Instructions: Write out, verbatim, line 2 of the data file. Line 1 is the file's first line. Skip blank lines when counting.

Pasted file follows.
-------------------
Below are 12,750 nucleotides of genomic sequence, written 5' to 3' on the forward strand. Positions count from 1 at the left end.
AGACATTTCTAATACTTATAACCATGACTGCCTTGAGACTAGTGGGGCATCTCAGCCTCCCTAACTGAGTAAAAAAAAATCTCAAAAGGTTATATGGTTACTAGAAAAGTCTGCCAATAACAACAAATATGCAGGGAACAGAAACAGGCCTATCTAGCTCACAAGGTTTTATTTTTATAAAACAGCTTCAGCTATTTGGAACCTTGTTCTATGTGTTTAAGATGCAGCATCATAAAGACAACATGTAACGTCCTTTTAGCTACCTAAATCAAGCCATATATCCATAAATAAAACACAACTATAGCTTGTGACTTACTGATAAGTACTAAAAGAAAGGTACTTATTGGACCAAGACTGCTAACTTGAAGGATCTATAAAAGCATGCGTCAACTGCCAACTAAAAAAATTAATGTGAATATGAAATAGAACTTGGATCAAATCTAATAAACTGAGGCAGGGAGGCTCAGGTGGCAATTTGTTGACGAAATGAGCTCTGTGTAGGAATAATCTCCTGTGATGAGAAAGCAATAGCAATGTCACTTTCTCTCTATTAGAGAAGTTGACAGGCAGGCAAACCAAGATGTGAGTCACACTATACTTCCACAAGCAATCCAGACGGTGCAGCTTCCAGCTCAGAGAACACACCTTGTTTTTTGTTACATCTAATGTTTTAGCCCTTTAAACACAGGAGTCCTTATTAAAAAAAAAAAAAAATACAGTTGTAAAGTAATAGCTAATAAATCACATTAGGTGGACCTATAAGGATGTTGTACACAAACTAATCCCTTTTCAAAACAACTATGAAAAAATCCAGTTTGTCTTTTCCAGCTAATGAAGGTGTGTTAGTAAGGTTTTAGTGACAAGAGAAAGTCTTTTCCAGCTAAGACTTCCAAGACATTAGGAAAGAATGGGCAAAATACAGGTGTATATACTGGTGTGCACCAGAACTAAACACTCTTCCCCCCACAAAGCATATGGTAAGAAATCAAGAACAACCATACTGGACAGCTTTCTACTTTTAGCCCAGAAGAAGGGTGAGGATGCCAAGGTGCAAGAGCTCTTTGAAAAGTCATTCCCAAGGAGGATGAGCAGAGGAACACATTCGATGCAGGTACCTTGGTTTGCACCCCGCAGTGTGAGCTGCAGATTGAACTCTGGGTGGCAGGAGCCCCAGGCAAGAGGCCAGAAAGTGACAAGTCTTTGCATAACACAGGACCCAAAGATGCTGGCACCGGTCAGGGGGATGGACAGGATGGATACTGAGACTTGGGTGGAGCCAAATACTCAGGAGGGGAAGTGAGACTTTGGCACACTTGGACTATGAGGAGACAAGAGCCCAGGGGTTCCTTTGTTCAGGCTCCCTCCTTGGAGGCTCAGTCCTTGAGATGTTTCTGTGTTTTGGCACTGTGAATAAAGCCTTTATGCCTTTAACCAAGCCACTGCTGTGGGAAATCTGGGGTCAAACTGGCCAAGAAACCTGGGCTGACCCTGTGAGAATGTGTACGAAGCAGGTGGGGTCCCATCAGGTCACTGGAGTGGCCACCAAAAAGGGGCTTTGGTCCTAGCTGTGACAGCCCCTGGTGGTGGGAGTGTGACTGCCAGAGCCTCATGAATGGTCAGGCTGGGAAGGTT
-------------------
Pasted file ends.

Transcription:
AGACATTTCTAATACTTATAACCATGACTGCCTTGAGACTAGTGGGGCATCTCAGCCTCCCTAACTGAGTAAAAAAAAATCTCAAAAGGTTATATGGTTACTAGAAAAGTCTGCCAATAACAACAAATATGCAGGGAACAGAAACAGGCCTATCTAGCTCACAAGGTTTTATTTTTATAAAACAGCTTCAGCTATTTGGAACCTTGTTCTATGTGTTTAAGATGCAGCATCATAAAGACAACATGTAACGTCCTTTTAGCTACCTAAATCAAGCCATATATCCATAAATAAAACACAACTATAGCTTGTGACTTACTGATAAGTACTAAAAGAAAGGTACTTATTGGACCAAGACTGCTAACTTGAAGGATCTATAAAAGCATGCGTCAACTGCCAACTAAAAAAATTAATGTGAATATGAAATAGAACTTGGATCAAATCTAATAAACTGAGGCAGGGAGGCTCAGGTGGCAATTTGTTGACGAAATGAGCTCTGTGTAGGAATAATCTCCTGTGATGAGAAAGCAATAGCAATGTCACTTTCTCTCTATTAGAGAAGTTGACAGGCAGGCAAACCAAGATGTGAGTCACACTATACTTCCACAAGCAATCCAGACGGTGCAGCTTCCAGCTCAGAGAACACACCTTGTTTTTTGTTACATCTAATGTTTTAGCCCTTTAAACACAGGAGTCCTTATTAAAAAAAAAAAAAAATACAGTTGTAAAGTAATAGCTAATAAATCACATTAGGTGGACCTATAAGGATGTTGTACACAAACTAATCCCTTTTCAAAACAACTATGAAAAAATCCAGTTTGTCTTTTCCAGCTAATGAAGGTGTGTTAGTAAGGTTTTAGTGACAAGAGAAAGTCTTTTCCAGCTAAGACTTCCAAGACATTAGGAAAGAATGGGCAAAATACAGGTGTATATACTGGTGTGCACCAGAACTAAACACTCTTCCCCCCACAAAGCATATGGTAAGAAATCAAGAACAACCATACTGGACAGCTTTCTACTTTTAGCCCAGAAGAAGGGTGAGGATGCCAAGGTGCAAGAGCTCTTTGAAAAGTCATTCCCAAGGAGGATGAGCAGAGGAACACATTCGATGCAGGTACCTTGGTTTGCACCCCGCAGTGTGAGCTGCAGATTGAACTCTGGGTGGCAGGAGCCCCAGGCAAGAGGCCAGAAAGTGACAAGTCTTTGCATAACACAGGACCCAAAGATGCTGGCACCGGTCAGGGGGATGGACAGGATGGATACTGAGACTTGGGTGGAGCCAAATACTCAGGAGGGGAAGTGAGACTTTGGCACACTTGGACTATGAGGAGACAAGAGCCCAGGGGTTCCTTTGTTCAGGCTCCCTCCTTGGAGGCTCAGTCCTTGAGATGTTTCTGTGTTTTGGCACTGTGAATAAAGCCTTTATGCCTTTAACCAAGCCACTGCTGTGGGAAATCTGGGGTCAAACTGGCCAAGAAACCTGGGCTGACCCTGTGAGAATGTGTACGAAGCAGGTGGGGTCCCATCAGGTCACTGGAGTGGCCACCAAAAAGGGGCTTTGGTCCTAGCTGTGACAGCCCCTGGTGGTGGGAGTGTGACTGCCAGAGCCTCATGAATGGTCAGGCTGGGAAGGTT